Shockingly, the college has hired a sociologist with a degree from Harvard. He assigns Erving Goffman’s book Asylums, a landmark study of what the author calls “total institutions.” Goffman suggests that institutions such as prisons, military academies, convents, insane asylums—and Bible colleges?—progressively condition their subjects so that in time the insiders habituate to their controlled setting. The ability to make a bed so tight that coins bounce off doesn’t help a recruit on the battlefield. It does, however, reinforce a military command structure: “I am in charge, and you must do what I say.”
As if to confirm my suspicions, in one of our private meetings the dean of men admits to me that he retains some petty rules simply to teach students to obey. Which gives me an idea for my sociology project.
I distribute a printed survey form to every male freshman and senior, asking such unscientific questions as “Which rule bothered you most on entering this school?” and “Has your attitude of rebellion against the school declined since you enrolled?” True to my hunch, the seniors accept, and even defend, rules and policies that freshmen think ridiculous.
When the dean finds a copy of my mimeographed survey in a trash can, once again I land on the faculty’s watch list. “This is an insurrection!” says the college president. “He can’t survey freshmen. They don’t know us!”—which was my point, exactly.
The project helps me separate the school’s subculture from the body of faith it so jealously guards. Perhaps I am resisting not God but people who speak for God. I’ve already learned to distrust my childhood churches’ views on race and politics. What else should I reject? A much harder question: What should I keep?
One scene from the Gospels, in John 6, grabs me. I’ve pictured Jesus as the crucified Messiah, rejected by his own people. But John’s account gives a glimpse of his early popularity. Huge crowds follow him around, dazzled by his miracles and hanging on his every word, eager to crown him as their king. How does Jesus respond? By retreating to a mountain. Undeterred, the crowds pursue him. The next day, Jesus gives some of his harshest teaching, so alienating the crowd that all but his closest followers abandon him. When Jesus asks his 12 core disciples if they, too, want to leave, they answer, “Lord, to whom shall we go?”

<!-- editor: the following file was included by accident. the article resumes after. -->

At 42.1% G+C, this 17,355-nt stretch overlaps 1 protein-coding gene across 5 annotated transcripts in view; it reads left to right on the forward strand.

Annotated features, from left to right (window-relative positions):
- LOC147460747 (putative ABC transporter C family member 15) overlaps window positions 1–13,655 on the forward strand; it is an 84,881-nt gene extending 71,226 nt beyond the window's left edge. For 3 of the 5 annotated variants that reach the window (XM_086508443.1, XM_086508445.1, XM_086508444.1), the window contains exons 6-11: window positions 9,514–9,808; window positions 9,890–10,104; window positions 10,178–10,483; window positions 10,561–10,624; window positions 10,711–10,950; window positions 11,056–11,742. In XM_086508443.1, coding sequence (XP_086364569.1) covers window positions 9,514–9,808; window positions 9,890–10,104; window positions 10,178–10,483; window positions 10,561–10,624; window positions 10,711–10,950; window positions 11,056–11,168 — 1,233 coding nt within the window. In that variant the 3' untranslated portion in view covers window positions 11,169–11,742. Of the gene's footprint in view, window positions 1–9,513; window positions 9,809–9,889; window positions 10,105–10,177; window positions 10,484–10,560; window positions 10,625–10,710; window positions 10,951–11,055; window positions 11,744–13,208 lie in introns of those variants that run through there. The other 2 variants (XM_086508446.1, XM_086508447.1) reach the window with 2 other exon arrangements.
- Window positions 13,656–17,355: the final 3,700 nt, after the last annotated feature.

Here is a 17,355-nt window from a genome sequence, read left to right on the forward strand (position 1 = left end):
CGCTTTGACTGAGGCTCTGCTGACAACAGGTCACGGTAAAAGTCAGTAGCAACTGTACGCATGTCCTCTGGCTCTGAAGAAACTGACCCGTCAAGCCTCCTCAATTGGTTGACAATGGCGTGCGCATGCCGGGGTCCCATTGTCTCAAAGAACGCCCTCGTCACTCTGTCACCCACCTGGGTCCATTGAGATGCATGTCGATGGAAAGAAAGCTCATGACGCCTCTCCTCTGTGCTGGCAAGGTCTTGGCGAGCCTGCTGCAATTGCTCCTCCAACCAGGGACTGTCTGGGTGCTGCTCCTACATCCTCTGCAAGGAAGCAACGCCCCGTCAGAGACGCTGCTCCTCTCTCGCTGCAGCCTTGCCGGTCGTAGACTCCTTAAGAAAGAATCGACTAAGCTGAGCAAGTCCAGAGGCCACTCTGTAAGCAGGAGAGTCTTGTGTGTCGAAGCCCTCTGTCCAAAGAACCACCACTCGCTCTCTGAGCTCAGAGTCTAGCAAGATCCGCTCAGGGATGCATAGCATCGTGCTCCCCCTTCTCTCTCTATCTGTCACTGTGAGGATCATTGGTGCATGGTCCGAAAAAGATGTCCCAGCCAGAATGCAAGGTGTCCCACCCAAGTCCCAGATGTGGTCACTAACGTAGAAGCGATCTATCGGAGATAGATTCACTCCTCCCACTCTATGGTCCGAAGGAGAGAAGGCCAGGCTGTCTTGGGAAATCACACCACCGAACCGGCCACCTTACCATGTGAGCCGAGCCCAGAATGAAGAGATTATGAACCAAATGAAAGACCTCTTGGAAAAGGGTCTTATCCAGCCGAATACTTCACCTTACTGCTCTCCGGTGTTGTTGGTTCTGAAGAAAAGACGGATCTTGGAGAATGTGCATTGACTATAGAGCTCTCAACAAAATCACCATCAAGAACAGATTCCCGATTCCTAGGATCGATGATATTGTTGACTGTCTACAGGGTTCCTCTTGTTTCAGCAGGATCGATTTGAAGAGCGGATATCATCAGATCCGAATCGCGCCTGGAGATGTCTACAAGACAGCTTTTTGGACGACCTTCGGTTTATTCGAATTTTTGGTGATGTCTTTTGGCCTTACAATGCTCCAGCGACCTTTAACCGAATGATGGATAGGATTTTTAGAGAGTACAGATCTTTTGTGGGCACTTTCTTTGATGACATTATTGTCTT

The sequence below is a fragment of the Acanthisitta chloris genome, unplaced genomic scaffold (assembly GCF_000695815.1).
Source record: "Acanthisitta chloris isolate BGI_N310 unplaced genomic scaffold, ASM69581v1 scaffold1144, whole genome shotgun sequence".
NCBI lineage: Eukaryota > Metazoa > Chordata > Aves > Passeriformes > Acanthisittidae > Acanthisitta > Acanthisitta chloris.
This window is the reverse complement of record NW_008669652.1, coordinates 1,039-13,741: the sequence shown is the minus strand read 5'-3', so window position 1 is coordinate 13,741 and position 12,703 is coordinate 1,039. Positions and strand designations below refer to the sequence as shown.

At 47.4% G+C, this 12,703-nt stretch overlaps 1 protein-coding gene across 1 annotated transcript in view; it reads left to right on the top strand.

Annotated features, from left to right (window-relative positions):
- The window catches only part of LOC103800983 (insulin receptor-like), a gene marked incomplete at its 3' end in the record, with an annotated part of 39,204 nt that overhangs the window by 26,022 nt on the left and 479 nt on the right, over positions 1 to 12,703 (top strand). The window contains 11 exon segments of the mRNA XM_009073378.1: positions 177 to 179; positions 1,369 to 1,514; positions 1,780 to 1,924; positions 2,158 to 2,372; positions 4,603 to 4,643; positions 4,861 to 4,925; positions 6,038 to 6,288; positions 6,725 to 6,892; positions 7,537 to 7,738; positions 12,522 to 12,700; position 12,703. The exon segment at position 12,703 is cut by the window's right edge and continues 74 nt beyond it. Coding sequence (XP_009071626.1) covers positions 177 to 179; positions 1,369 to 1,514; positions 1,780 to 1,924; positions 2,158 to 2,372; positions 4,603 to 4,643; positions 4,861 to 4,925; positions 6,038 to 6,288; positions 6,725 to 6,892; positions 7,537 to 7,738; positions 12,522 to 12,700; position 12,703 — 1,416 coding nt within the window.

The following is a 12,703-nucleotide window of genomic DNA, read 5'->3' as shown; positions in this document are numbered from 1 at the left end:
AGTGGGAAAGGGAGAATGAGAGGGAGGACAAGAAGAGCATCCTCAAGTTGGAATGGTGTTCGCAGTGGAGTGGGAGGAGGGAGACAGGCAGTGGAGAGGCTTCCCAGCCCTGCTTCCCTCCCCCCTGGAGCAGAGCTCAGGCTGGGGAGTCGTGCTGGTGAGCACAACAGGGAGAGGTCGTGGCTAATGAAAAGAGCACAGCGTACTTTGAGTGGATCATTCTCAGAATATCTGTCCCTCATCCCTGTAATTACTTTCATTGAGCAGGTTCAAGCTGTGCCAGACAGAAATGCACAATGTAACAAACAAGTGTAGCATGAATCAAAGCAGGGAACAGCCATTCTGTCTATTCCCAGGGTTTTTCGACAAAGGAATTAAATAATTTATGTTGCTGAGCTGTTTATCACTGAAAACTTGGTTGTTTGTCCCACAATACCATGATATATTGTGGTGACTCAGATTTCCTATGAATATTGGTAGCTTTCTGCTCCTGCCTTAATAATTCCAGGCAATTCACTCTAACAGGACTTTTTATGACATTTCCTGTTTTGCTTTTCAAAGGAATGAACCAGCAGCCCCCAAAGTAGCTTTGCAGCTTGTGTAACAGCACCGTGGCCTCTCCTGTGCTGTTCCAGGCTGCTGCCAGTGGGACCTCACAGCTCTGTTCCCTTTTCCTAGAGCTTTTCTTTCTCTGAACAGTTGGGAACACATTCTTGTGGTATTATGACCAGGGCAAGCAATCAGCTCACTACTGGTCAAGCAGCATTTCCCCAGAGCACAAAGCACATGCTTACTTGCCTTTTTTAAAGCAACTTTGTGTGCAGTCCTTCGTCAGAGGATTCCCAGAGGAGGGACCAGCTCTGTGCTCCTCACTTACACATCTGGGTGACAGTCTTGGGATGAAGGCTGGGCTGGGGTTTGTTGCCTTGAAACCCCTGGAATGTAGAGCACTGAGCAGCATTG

I have always thought of God as an arm-twister, a cosmic bully who schemes to break anyone who dares resist. In this account, Jesus appears wistful, even forlorn, showing no interest in compelling belief. Jesus clearly did not use the techniques of Goffman’s total institutions.
From the Bible I am learning about a God who has a soft spot for rebels, who empowers such people as the adulterer David, the cheater Jacob, the whiner Jeremiah, the traitor Peter, and the human-rights abuser Saul of Tarsus. A God whose Son makes prodigals the heroes of his stories.
Could that God find a place for a cynical sneak like me?
Excerpted from Where the Light Fell: A Memoir by Philip Yancey. Copyright © 2021 by Philip Yancey. All rights reserved. No part of this excerpt may be reproduced or reprinted without permission in writing from the publisher.